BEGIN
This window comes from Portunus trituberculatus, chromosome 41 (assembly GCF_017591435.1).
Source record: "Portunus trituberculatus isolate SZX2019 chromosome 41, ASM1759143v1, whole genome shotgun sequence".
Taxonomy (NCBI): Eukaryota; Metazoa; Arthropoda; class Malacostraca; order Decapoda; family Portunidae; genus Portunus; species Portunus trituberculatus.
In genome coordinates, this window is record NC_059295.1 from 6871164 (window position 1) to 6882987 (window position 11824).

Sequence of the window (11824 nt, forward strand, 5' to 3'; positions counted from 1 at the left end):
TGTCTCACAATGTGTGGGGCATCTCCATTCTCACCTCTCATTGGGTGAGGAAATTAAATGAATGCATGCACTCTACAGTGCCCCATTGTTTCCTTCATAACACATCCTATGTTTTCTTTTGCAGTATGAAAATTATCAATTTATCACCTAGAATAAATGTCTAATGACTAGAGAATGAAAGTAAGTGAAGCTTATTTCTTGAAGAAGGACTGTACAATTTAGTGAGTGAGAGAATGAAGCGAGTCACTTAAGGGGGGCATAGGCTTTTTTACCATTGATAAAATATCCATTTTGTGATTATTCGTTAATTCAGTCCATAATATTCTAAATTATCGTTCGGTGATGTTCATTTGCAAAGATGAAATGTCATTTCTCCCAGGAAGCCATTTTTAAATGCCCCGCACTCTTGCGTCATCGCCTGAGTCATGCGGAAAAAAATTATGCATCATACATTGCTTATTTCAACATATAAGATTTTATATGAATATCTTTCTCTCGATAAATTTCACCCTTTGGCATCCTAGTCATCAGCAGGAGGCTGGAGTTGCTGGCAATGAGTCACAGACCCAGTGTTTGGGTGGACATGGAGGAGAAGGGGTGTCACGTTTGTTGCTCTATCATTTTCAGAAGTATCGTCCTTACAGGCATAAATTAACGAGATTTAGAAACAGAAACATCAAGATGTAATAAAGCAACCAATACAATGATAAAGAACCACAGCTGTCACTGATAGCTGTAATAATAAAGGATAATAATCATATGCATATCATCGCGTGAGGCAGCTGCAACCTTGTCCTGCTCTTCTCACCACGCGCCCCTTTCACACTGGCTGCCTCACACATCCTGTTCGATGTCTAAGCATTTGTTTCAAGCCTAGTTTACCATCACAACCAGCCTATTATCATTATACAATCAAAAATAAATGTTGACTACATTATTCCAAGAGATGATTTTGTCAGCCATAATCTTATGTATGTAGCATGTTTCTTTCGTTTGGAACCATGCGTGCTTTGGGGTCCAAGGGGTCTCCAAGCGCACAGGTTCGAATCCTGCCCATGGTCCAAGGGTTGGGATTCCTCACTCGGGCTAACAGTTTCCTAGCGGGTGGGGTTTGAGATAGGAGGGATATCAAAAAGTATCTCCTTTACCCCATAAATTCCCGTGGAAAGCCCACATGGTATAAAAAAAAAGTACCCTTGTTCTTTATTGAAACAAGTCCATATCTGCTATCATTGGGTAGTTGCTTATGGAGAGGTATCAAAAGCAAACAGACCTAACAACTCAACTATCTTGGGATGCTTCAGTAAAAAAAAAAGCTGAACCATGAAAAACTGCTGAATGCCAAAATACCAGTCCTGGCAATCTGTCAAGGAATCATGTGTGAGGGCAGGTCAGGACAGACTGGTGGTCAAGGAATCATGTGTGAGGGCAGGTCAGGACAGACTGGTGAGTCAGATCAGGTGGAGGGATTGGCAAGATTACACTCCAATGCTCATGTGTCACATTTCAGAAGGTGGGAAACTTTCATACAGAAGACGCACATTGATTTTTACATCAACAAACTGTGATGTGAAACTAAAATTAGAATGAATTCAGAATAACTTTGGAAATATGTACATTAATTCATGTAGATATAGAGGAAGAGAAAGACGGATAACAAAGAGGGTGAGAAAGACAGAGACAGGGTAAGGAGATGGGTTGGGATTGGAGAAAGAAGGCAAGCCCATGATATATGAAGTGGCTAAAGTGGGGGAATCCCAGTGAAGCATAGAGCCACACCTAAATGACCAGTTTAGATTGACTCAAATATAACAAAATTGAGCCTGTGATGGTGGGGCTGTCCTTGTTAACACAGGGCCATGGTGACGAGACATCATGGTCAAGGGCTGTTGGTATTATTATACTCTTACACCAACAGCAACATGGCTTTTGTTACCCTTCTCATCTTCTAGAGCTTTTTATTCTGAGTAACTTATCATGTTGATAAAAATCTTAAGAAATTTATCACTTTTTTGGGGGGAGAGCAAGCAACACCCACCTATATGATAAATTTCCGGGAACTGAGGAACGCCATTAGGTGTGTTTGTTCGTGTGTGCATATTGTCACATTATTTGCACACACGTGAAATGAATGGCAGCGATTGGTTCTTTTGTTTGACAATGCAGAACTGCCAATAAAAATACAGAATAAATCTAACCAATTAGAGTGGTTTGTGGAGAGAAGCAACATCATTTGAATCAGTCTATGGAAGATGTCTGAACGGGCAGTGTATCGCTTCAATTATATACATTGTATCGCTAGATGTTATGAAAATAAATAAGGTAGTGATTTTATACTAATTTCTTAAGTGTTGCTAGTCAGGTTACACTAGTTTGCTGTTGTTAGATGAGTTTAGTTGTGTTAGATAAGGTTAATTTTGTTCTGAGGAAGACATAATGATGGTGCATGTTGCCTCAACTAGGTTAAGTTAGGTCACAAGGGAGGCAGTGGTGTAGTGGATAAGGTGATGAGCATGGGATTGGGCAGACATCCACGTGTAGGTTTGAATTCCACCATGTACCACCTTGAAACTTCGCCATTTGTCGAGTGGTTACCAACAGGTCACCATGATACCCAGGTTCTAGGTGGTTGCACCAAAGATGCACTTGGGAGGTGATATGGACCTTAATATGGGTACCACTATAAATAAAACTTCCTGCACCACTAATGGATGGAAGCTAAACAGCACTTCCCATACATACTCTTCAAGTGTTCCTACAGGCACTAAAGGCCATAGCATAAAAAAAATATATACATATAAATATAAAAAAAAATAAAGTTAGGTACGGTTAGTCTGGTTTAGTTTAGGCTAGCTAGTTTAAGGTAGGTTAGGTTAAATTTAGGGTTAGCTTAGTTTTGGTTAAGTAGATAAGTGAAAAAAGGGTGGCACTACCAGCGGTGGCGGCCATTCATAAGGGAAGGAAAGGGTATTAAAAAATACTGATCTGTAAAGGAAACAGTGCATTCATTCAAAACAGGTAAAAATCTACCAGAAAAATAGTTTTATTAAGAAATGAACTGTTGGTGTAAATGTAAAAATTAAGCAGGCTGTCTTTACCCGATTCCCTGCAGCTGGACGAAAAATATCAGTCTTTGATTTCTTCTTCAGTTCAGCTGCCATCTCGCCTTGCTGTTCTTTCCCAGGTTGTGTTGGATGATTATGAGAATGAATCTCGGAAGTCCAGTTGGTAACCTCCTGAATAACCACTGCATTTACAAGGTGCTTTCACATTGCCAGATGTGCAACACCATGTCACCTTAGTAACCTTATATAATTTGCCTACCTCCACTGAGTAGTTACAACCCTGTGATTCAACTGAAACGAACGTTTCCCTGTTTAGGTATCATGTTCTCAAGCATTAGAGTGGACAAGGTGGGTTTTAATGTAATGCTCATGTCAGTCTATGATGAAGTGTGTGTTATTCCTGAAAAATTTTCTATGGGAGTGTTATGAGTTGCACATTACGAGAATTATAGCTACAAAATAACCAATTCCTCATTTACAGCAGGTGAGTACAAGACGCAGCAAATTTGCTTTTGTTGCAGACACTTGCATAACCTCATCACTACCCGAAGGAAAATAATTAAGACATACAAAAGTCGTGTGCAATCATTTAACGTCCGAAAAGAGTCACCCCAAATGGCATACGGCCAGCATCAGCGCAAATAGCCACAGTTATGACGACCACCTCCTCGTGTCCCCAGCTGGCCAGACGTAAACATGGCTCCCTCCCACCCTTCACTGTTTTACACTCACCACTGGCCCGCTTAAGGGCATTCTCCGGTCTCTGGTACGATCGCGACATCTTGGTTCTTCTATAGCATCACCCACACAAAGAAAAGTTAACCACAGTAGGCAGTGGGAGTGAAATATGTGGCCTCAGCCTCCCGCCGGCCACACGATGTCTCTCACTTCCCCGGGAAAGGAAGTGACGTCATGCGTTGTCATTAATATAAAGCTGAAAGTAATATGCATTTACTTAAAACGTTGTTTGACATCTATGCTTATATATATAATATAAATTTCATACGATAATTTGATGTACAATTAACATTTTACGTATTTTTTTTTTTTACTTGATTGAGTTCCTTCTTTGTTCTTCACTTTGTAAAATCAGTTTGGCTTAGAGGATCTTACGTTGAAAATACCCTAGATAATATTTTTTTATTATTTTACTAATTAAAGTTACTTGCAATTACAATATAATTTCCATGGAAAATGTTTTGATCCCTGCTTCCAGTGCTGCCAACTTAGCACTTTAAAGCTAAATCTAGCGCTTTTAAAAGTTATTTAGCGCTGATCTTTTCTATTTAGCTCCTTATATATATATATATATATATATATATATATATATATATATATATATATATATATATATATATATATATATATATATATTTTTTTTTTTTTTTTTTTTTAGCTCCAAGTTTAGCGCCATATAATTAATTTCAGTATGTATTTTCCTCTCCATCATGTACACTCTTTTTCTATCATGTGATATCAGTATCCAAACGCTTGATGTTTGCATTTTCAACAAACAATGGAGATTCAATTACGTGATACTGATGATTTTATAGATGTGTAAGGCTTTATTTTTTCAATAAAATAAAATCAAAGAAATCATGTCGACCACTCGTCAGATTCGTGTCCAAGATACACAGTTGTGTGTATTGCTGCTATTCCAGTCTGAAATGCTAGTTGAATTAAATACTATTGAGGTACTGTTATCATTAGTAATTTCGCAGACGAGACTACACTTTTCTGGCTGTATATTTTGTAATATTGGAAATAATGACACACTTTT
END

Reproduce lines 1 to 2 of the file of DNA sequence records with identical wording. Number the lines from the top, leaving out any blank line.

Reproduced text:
This window comes from Portunus trituberculatus, chromosome 41 (assembly GCF_017591435.1).
Source record: "Portunus trituberculatus isolate SZX2019 chromosome 41, ASM1759143v1, whole genome shotgun sequence".